During his spying adventures, he entered Canada and met with other conspirators who had unanimously concluded that Lincoln was going to impose crushing penalties on the defeated South unless action was taken. Their aim was to kidnap the president. There was only one person there, according to Dr. Tutor’s report, who had murder on his mind.
One plan was to kidnap Lincoln, bring him to the South, and hold him hostage until a fair treaty could be signed. Gordon said he was a supporter of this plan. But then the men in the plot became impatient and finally a new conspiracy was hatched, Dr. Tutor reports, and it contemplated assassination. Gordon said he had no sympathy with that plot—and it was the work of “desperate and revengeful men.
“I met John Wilkes Booth in Canada,” Gordon said as described in Dr. Tutor’s words: “He was a very handsome man, and quite an intelligent and agreeable companion. And as he sympathized with the South in her struggle, we became intimate friends on a brief acquaintance. When he left for Washington, I bade him goodbye with many kind wishes, little thinking that I grasped the hand in friendly farewell that would soon be stained with the blood of an assassinated president…”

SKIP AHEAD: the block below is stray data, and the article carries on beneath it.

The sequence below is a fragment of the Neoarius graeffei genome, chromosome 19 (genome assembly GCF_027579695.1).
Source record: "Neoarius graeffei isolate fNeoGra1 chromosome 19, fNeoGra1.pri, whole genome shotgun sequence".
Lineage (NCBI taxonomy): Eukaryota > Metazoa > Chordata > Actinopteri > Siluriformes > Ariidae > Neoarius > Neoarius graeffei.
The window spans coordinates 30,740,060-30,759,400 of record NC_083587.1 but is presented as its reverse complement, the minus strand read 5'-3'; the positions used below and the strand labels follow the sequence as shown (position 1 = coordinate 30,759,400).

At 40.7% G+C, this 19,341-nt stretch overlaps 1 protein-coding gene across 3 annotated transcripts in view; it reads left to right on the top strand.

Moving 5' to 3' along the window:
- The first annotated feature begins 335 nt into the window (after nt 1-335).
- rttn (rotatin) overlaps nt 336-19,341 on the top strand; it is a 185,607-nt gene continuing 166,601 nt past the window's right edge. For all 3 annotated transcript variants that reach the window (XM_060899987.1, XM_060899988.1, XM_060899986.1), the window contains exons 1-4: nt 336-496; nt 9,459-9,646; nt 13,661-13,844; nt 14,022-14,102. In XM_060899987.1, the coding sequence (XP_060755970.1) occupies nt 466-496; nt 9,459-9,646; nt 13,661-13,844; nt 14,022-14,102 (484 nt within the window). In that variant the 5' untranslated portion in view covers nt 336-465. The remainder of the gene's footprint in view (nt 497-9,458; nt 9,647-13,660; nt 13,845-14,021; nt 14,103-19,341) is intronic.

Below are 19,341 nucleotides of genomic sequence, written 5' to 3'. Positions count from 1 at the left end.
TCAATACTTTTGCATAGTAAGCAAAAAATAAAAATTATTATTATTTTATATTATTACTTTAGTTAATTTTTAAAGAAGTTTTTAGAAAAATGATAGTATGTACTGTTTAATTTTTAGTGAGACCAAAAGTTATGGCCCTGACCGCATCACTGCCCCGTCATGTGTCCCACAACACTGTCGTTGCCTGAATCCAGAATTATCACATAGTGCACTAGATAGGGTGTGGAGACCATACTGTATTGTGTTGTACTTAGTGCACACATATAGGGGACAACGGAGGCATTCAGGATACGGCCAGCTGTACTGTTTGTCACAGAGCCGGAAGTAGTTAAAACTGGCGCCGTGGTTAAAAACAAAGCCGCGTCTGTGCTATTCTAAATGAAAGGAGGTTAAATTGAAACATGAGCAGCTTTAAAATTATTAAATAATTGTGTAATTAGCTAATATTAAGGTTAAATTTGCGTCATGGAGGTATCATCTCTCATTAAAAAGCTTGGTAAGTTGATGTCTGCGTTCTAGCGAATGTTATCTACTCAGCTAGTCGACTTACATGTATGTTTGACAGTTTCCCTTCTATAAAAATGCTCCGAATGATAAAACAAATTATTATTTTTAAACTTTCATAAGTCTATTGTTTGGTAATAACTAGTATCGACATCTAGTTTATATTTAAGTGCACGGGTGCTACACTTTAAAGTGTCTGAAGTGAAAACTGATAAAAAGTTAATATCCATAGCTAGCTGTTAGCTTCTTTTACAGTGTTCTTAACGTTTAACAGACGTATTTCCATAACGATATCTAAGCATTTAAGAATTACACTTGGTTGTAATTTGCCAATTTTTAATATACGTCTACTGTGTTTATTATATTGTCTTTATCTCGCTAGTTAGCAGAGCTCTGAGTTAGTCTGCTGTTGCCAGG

With great respect for the owners of Lochinvar and Dr. Tutor’s fantastic research, I continue to wonder about the possibility of Booth’s escape and eventual burial in the old Smith Cemetery in Guntown. I’m related to all of the 33 residents of the cemetery. No, I’m not convinced yet, but all of my living relatives on that side of the family believe it.
The headstone is there, installed some years ago by Tommy Palmer, the man who created the granite headstone and installed it on specific instructions from my second cousin Emma Emily Epting Pressey. Aunt Emma’s instructions were to seat the headstone after her death. Following her directions, a metal casket was probed, and the stone placed in 1988.